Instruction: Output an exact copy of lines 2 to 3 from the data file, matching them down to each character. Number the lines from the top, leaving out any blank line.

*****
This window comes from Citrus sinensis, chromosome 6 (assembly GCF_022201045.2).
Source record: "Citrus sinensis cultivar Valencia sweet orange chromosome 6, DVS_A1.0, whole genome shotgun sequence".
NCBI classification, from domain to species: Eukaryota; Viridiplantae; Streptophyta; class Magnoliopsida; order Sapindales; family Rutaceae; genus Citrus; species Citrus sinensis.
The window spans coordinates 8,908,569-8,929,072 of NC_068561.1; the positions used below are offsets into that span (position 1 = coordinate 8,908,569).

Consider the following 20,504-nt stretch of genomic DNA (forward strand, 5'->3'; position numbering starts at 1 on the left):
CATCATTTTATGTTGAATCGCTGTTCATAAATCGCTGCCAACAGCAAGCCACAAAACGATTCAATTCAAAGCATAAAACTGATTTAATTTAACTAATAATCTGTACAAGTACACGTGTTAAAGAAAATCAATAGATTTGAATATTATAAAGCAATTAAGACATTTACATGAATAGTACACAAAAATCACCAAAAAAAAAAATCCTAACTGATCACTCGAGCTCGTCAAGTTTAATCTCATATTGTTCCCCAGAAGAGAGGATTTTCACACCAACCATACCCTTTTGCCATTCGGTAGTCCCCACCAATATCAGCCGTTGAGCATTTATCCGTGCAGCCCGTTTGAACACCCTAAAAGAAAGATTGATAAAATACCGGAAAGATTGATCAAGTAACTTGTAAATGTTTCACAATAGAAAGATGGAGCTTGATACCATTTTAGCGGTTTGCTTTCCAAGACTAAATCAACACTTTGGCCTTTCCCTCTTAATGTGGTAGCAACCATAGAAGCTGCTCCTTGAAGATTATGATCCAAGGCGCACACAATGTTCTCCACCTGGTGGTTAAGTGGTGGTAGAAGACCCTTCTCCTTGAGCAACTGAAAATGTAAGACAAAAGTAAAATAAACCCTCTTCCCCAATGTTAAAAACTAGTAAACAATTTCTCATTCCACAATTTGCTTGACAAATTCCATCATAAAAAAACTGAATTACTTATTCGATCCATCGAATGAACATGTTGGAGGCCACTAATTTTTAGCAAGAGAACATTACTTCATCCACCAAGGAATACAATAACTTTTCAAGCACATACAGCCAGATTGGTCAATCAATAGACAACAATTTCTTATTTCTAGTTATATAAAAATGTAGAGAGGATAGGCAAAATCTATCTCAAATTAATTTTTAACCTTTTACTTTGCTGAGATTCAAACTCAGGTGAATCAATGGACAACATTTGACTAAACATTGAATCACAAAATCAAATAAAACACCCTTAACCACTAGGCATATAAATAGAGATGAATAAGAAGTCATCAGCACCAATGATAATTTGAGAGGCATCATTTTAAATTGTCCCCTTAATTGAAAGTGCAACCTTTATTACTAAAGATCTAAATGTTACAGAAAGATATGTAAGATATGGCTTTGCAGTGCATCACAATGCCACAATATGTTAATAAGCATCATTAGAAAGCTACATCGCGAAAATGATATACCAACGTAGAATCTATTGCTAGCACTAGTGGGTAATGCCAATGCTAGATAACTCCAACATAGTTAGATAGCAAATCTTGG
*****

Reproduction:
Source record: "Citrus sinensis cultivar Valencia sweet orange chromosome 6, DVS_A1.0, whole genome shotgun sequence".
NCBI classification, from domain to species: Eukaryota; Viridiplantae; Streptophyta; class Magnoliopsida; order Sapindales; family Rutaceae; genus Citrus; species Citrus sinensis.